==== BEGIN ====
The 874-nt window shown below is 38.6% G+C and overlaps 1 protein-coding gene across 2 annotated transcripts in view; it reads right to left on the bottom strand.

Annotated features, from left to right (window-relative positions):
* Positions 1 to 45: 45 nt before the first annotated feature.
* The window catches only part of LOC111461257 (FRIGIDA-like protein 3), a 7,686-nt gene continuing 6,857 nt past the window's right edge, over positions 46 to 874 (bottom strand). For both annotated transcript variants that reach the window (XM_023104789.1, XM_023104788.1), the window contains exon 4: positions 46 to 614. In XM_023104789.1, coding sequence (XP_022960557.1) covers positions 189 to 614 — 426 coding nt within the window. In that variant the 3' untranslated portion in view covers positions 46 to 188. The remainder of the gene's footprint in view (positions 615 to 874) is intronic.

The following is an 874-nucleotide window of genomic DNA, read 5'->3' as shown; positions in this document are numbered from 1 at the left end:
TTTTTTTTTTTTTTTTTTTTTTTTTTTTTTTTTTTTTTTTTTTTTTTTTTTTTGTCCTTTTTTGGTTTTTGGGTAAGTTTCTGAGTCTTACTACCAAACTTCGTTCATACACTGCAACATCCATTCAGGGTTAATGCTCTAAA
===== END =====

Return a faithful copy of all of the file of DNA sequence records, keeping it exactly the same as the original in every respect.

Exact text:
The 874-nt window shown below is 38.6% G+C and overlaps 1 protein-coding gene across 2 annotated transcripts in view; it reads right to left on the bottom strand.

Annotated features, from left to right (window-relative positions):
* Positions 1 to 45: 45 nt before the first annotated feature.
* The window catches only part of LOC111461257 (FRIGIDA-like protein 3), a 7,686-nt gene continuing 6,857 nt past the window's right edge, over positions 46 to 874 (bottom strand). For both annotated transcript variants that reach the window (XM_023104789.1, XM_023104788.1), the window contains exon 4: positions 46 to 614. In XM_023104789.1, coding sequence (XP_022960557.1) covers positions 189 to 614 — 426 coding nt within the window. In that variant the 3' untranslated portion in view covers positions 46 to 188. The remainder of the gene's footprint in view (positions 615 to 874) is intronic.

The following is an 874-nucleotide window of genomic DNA, read 5'->3' as shown; positions in this document are numbered from 1 at the left end:
TTTTTTTTTTTTTTTTTTTTTTTTTTTTTTTTTTTTTTTTTTTTTTTTTTTTTGTCCTTTTTTGGTTTTTGGGTAAGTTTCTGAGTCTTACTACCAAACTTCGTTCATACACTGCAACATCCATTCAGGGTTAATGCTCTAAA